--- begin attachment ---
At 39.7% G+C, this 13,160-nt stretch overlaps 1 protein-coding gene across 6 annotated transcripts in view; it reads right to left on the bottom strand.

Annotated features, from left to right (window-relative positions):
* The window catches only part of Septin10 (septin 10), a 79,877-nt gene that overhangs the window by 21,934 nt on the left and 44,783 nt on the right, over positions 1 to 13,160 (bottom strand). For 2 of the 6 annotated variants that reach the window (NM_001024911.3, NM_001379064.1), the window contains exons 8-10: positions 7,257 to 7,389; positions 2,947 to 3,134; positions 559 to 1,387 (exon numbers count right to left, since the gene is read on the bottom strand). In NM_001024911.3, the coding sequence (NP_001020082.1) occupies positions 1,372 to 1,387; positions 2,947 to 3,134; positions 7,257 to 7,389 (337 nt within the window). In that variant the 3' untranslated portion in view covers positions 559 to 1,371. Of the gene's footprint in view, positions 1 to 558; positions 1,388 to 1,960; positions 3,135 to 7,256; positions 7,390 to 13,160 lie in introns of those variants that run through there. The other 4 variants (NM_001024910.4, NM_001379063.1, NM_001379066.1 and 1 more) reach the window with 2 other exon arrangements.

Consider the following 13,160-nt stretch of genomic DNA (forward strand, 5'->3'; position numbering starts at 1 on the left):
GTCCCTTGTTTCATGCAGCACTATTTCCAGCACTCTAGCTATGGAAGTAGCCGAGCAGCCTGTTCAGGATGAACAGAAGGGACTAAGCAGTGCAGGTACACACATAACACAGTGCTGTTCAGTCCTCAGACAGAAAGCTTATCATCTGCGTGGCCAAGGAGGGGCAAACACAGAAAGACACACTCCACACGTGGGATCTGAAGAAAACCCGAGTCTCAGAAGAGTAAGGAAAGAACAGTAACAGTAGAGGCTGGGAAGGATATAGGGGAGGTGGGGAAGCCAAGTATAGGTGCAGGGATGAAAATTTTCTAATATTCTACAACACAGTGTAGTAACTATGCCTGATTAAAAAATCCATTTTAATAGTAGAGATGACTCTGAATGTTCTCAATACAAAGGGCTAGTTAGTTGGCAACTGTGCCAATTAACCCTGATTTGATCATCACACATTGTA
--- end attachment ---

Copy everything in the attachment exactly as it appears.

At 39.7% G+C, this 13,160-nt stretch overlaps 1 protein-coding gene across 6 annotated transcripts in view; it reads right to left on the bottom strand.

Annotated features, from left to right (window-relative positions):
* The window catches only part of Septin10 (septin 10), a 79,877-nt gene that overhangs the window by 21,934 nt on the left and 44,783 nt on the right, over positions 1 to 13,160 (bottom strand). For 2 of the 6 annotated variants that reach the window (NM_001024911.3, NM_001379064.1), the window contains exons 8-10: positions 7,257 to 7,389; positions 2,947 to 3,134; positions 559 to 1,387 (exon numbers count right to left, since the gene is read on the bottom strand). In NM_001024911.3, the coding sequence (NP_001020082.1) occupies positions 1,372 to 1,387; positions 2,947 to 3,134; positions 7,257 to 7,389 (337 nt within the window). In that variant the 3' untranslated portion in view covers positions 559 to 1,371. Of the gene's footprint in view, positions 1 to 558; positions 1,388 to 1,960; positions 3,135 to 7,256; positions 7,390 to 13,160 lie in introns of those variants that run through there. The other 4 variants (NM_001024910.4, NM_001379063.1, NM_001379066.1 and 1 more) reach the window with 2 other exon arrangements.

Consider the following 13,160-nt stretch of genomic DNA (forward strand, 5'->3'; position numbering starts at 1 on the left):
GTCCCTTGTTTCATGCAGCACTATTTCCAGCACTCTAGCTATGGAAGTAGCCGAGCAGCCTGTTCAGGATGAACAGAAGGGACTAAGCAGTGCAGGTACACACATAACACAGTGCTGTTCAGTCCTCAGACAGAAAGCTTATCATCTGCGTGGCCAAGGAGGGGCAAACACAGAAAGACACACTCCACACGTGGGATCTGAAGAAAACCCGAGTCTCAGAAGAGTAAGGAAAGAACAGTAACAGTAGAGGCTGGGAAGGATATAGGGGAGGTGGGGAAGCCAAGTATAGGTGCAGGGATGAAAATTTTCTAATATTCTACAACACAGTGTAGTAACTATGCCTGATTAAAAAATCCATTTTAATAGTAGAGATGACTCTGAATGTTCTCAATACAAAGGGCTAGTTAGTTGGCAACTGTGCCAATTAACCCTGATTTGATCATCACACATTGTA